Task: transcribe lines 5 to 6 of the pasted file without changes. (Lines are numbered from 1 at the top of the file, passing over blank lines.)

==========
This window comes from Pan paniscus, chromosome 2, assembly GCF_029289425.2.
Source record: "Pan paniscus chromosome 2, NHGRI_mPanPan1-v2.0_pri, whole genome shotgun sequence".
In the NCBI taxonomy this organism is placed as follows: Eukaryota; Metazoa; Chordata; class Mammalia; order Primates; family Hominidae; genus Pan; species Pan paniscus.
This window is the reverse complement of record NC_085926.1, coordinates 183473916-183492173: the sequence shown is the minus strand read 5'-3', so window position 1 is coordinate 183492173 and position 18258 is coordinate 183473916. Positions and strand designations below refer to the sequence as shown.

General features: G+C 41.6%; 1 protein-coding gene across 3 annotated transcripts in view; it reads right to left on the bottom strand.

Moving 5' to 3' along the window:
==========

General features: G+C 41.6%; 1 protein-coding gene across 3 annotated transcripts in view; it reads right to left on the bottom strand.

Moving 5' to 3' along the window: